In Exodus 3, Moses went to the mountain to see a remarkable sight. God was waiting there for Moses. That mountain was a place to worship God. God explained himself to Moses, and told Moses to go do something. God explained his Name to Moses, and God promised Moses that he would be with him.
In Matthew 28, eleven disciples went to the mountain to see a strange sight, Jesus risen from the dead. On the mountain they worshipped Jesus. Jesus explained himself to the eleven, and told them to go do something. Then Jesus told them the new name of God, and he promised that he would be with them.
Who does Jesus say that he is? He shows us that he’s the new Yahweh. When we see this, we have seen and met the risen Jesus.
Risen Jesus, we meet you on the mountain, where you wait for us, as Moses met the LORD, who waited for him on a mountain. We worship you today, now, as Moses worshipped the LORD.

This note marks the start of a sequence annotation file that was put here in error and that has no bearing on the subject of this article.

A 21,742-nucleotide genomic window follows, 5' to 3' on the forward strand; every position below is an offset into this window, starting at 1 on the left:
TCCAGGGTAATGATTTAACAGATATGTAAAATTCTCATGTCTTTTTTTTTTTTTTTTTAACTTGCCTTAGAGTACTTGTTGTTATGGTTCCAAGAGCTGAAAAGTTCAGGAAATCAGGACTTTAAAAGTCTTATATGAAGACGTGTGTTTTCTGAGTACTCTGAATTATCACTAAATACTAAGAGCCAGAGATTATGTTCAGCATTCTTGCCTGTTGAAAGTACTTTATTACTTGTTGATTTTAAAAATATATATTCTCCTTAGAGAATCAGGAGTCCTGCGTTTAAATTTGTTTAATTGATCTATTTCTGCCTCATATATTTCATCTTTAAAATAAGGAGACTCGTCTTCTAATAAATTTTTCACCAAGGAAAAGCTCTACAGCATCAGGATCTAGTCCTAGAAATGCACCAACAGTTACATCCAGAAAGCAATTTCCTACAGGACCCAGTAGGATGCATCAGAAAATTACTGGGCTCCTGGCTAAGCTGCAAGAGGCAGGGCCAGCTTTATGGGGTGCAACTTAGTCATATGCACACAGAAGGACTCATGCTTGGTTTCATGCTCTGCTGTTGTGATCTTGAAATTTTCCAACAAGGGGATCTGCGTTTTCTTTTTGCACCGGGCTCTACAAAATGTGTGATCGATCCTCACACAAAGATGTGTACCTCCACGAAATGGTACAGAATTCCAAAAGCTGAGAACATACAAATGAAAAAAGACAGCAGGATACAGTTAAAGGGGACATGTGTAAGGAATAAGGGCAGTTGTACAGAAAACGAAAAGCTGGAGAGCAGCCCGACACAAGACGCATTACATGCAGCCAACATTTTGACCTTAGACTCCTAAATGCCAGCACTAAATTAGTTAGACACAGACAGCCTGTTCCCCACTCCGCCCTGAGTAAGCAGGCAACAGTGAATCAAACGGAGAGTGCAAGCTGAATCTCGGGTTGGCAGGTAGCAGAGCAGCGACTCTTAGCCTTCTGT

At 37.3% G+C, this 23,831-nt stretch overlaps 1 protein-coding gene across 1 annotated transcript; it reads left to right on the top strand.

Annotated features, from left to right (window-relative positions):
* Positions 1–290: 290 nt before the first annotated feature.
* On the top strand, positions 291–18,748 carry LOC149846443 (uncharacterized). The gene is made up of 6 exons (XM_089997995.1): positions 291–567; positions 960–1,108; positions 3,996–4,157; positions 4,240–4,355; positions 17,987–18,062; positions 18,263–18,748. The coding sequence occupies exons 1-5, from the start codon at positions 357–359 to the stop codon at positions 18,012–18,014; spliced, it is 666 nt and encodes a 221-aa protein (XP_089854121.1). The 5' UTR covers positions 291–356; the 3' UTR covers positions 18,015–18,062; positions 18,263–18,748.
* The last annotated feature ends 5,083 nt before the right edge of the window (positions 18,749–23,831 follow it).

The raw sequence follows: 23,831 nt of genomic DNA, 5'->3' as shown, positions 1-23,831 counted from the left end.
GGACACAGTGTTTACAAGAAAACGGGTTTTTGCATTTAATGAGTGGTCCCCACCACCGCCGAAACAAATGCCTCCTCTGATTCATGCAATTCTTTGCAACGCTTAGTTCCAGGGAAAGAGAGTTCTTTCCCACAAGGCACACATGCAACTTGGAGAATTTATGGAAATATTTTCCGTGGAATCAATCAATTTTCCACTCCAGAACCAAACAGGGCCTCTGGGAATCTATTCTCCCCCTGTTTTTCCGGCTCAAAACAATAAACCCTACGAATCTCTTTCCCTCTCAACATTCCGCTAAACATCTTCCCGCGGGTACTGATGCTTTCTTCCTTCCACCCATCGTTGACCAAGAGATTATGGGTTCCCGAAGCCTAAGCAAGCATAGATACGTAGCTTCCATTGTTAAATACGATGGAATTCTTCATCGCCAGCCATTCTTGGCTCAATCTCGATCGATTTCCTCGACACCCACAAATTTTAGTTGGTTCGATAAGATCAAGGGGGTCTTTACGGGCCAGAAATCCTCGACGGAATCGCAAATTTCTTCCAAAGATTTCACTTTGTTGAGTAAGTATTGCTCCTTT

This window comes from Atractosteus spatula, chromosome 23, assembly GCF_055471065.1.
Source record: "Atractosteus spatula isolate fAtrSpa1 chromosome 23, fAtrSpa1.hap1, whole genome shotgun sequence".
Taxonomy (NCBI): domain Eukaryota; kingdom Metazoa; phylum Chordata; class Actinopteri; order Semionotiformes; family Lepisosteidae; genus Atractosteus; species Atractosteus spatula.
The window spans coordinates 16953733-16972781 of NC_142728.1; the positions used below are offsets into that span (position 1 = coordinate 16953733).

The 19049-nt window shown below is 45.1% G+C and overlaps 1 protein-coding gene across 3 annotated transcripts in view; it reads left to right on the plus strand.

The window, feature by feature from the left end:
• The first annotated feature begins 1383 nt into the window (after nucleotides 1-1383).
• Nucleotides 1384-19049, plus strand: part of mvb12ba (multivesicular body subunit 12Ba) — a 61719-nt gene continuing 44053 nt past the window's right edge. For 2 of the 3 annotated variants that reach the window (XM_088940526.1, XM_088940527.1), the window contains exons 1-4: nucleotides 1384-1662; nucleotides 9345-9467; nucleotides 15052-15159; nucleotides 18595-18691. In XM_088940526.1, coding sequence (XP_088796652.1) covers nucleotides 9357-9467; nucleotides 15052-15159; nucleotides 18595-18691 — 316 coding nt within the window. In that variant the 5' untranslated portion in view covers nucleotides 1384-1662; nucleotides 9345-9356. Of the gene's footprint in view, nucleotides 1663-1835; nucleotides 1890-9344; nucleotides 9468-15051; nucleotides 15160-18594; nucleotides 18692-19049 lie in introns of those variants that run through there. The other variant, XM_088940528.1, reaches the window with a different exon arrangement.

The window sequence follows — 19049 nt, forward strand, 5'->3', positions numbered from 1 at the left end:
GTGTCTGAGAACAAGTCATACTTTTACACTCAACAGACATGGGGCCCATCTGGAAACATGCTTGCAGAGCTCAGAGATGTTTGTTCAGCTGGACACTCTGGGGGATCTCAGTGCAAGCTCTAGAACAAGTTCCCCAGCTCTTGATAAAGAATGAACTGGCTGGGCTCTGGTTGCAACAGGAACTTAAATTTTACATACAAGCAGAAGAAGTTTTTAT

You have all the authority of the LORD over the heavens and the earth.
Risen Lord Jesus, it is right that all the nations follow and obey you.
Risen Lord Jesus, when we are baptized, you bring us to yourself with the new Name of God: the Father and the Son and the Holy Spirit.
Risen Lord Jesus, as God commanded Moses, so you commanded us. We will teach your commands and we will obey them all.
Risen Lord Jesus, as God was with Moses, so you are with us every day, to guide and help and comfort and protect, to see us through to the end. And we give you praise and thanks that you have given us eyes to see this. Amen.
Now may the God of peace, who through the blood of the eternal covenant brought back from the dead our Lord Jesus, that great Shepherd of the sheep; may that God equip us with everything good for doing his will, and may he work in us what is pleasing to him, through Jesus Christ, to whom be glory for ever and ever. Amen.
The Lord has Risen! He has risen indeed! Go in God’s peace, to love and serve the Lord.